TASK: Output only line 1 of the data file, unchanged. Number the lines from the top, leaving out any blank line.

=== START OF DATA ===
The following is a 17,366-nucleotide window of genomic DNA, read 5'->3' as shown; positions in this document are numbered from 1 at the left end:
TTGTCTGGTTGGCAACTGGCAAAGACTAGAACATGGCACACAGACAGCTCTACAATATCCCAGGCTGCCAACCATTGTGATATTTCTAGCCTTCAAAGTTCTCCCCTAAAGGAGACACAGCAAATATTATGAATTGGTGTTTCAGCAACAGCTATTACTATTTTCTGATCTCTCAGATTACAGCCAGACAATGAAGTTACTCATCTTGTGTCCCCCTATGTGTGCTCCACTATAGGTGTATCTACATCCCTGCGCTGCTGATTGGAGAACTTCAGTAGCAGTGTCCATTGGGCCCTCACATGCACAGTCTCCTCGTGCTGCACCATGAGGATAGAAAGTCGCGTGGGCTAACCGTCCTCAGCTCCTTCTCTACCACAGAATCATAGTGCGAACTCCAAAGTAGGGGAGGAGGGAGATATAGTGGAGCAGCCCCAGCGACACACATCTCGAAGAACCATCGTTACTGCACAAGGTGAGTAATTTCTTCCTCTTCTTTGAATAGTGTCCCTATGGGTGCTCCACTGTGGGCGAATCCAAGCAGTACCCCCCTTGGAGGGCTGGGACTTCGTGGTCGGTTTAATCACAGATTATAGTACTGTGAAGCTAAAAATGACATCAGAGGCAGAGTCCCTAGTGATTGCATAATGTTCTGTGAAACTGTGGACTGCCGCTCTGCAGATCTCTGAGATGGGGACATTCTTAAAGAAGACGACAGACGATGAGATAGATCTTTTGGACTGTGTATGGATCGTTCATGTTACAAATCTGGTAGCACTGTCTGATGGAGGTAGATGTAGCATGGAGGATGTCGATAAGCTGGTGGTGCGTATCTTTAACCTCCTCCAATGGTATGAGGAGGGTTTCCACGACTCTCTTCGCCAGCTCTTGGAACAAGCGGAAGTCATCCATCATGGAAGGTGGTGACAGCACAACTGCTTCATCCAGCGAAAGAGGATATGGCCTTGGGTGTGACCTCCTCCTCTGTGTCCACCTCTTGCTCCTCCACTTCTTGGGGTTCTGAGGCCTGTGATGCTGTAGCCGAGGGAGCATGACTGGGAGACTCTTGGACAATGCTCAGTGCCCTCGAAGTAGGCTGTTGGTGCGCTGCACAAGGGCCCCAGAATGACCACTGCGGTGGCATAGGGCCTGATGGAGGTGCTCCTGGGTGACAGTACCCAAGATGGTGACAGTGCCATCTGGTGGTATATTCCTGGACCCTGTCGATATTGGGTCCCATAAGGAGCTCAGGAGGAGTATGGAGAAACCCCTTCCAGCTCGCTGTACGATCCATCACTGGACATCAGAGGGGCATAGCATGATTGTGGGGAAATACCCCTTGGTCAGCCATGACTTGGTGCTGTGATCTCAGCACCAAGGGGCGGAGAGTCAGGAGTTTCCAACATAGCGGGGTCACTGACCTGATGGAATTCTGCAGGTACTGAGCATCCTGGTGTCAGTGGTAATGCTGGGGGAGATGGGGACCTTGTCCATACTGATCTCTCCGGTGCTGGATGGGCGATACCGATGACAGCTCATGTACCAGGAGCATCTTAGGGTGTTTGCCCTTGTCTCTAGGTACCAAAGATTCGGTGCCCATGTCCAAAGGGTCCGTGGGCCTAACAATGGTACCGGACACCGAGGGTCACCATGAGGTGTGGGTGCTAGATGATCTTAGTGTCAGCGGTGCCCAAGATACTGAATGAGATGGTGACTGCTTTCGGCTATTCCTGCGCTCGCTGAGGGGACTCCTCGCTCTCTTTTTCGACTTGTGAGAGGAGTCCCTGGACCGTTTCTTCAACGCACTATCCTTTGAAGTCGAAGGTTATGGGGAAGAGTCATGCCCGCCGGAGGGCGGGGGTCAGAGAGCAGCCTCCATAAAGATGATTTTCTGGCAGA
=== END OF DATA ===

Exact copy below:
The following is a 17,366-nucleotide window of genomic DNA, read 5'->3' as shown; positions in this document are numbered from 1 at the left end: